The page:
A New Zealand aid worker who has ignored the government's travel warning to Bali says security on the island is good, but tourism continues to suffer.
Richard Barter, who is the Tear Fund's microenterprise development manager, is part of a group of ten from New Zealand who are in Bali to help local victims of the recent bombings.
The Ministry of Foreign Affairs and Trade is still advising against all travel to Bali following the October 12 explosions that killed almost 190 people.
Mr Barter says he was asked by a presentation director at TVNZ, Richard Poore, and his wife Gill to join their team, which includes two burn nurses and cameramen, to Bali. A documentary on the week-long expedition is being filmed.
Mr Barter said Mr and Mrs Porre, who were on the island when the attack occurred, had organised the trip to take back medical supplies and to "bring attention to the lot of the poor people" in Bali.
Mr Barter was invited to join the team because, the Tear Fund, a Christian relief and development organisation, has been working in Bali for ten years and has contacts with local relief organisations.
"There are large numbers of very poor people in Bali," Mr Barter said from his hotel in Kuta today.
More than 70 boxes of medical supplies, including dressings and drugs, were donated by New Zealand hospitals.
The mood in Bali is one of despair as tourism operators count the cost of the bombings on their businesses.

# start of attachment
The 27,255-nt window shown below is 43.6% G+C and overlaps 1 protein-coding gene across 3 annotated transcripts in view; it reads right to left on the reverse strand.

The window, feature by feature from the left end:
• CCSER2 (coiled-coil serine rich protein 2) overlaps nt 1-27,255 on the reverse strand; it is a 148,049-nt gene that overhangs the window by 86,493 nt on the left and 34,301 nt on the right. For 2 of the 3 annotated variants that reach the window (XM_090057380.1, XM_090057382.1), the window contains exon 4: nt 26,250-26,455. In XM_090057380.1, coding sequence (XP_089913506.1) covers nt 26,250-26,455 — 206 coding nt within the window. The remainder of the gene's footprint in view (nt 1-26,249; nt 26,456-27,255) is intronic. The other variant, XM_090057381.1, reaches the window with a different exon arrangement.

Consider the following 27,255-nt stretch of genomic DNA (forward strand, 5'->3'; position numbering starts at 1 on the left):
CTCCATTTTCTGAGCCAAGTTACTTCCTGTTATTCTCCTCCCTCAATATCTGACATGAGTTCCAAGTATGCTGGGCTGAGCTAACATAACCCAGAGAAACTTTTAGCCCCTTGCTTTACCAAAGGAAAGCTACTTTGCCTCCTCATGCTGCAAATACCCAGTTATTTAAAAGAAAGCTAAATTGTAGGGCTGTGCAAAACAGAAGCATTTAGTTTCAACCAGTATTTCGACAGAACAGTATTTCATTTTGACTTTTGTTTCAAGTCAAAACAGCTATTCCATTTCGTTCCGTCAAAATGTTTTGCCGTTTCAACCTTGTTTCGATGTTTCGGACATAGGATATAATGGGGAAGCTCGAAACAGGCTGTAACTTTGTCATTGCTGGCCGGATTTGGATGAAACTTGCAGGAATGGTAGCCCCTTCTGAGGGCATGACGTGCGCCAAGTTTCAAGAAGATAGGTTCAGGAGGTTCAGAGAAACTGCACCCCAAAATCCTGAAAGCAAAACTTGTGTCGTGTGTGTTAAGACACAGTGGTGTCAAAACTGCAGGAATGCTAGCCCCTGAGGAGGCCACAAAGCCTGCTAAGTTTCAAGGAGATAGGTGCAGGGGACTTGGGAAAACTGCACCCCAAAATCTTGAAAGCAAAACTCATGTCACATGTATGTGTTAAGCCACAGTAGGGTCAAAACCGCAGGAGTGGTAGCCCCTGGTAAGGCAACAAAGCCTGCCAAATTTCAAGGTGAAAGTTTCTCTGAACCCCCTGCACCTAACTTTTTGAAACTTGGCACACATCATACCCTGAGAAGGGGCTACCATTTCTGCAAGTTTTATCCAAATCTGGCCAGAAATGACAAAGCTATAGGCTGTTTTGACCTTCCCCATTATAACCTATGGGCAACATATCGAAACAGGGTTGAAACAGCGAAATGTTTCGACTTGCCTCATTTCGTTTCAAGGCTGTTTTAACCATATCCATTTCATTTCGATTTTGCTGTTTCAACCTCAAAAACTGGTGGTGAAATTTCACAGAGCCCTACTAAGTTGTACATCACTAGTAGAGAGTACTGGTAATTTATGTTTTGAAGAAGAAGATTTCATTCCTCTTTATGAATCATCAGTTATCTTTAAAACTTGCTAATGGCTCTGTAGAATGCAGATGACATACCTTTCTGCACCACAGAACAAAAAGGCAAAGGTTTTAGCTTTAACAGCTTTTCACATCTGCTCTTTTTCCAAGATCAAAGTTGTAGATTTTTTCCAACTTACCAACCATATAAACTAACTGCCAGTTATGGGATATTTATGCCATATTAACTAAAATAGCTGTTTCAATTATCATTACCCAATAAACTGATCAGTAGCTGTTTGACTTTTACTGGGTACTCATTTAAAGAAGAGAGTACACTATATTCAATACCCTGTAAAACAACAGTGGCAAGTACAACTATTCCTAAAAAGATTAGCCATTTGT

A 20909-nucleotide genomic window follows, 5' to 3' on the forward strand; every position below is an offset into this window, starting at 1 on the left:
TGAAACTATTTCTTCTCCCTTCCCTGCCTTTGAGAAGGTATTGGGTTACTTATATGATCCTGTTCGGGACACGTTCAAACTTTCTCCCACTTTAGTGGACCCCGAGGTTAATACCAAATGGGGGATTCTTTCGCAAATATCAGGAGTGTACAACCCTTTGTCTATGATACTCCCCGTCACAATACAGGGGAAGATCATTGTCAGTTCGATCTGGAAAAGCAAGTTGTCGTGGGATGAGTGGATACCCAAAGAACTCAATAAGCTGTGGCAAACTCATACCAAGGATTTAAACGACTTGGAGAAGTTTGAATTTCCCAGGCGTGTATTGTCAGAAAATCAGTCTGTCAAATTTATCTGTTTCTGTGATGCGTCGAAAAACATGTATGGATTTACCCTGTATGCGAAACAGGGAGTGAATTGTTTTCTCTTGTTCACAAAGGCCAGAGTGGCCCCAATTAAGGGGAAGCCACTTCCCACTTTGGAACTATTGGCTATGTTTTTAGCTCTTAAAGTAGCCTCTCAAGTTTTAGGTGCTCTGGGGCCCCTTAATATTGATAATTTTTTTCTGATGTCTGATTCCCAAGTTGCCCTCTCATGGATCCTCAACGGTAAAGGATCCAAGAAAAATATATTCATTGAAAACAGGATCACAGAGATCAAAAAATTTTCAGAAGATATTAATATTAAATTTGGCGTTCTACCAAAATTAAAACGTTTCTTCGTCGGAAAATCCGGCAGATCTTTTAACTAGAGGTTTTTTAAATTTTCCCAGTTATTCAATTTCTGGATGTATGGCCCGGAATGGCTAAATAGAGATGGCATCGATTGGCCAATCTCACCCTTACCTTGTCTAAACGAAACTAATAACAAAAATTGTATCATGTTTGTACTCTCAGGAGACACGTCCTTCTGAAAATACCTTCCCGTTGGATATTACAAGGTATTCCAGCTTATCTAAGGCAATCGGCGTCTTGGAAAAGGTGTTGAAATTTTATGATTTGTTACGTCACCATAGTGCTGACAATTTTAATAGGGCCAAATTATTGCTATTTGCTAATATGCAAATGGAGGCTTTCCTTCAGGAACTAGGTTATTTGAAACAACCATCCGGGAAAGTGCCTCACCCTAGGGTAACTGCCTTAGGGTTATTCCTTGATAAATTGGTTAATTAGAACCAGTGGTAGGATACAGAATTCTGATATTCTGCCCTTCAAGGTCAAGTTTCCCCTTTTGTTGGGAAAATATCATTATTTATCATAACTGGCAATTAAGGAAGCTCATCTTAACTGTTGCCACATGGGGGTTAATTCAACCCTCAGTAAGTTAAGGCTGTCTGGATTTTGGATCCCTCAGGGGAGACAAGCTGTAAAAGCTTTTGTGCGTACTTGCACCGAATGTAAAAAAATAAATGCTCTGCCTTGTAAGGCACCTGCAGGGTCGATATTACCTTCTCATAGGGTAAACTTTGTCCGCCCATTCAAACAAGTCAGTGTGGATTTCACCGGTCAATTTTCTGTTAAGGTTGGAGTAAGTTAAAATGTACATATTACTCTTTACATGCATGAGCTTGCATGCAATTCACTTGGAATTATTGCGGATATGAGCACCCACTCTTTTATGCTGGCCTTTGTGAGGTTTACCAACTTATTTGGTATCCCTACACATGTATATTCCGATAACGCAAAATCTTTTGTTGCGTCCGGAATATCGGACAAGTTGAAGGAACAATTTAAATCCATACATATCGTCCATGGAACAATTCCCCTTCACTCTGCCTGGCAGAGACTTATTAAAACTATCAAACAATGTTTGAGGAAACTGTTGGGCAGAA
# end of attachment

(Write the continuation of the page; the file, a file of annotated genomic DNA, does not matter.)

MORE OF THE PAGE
"I have interviewed tourists and local business owners here. They are most concerned about the travel warnings from various governments."
Hotel occupancy in Bali, where tourism is the main revenue earner is down from 70 per cent to 11 per cent
Asked about his own safety, Mr Barter, who has travelled to trouble spots like Colombia, Kosovo and Ivory Coast, said he did not have any fears.
"I don't travel as a tourist and I am aware that events like this happen all over the world in an isolated way. The reality here in Bali is that security is good."
Barter said the devastation to the Sari nightclub and surrounding area in Kuta was still very evident. Although the streets had been cleared of debris, "the closer one gets to the site, the more evident the destruction becomes.
"Buildings have been destroyed and it is like a massive earthquake hit the area," Barter said.
While Indonesian police forensic teams have set up base near the site, groups of people stream to "ground zero" to pay their respects. Large piles of flowers have been placed at the scene.
- HERALD STAFF
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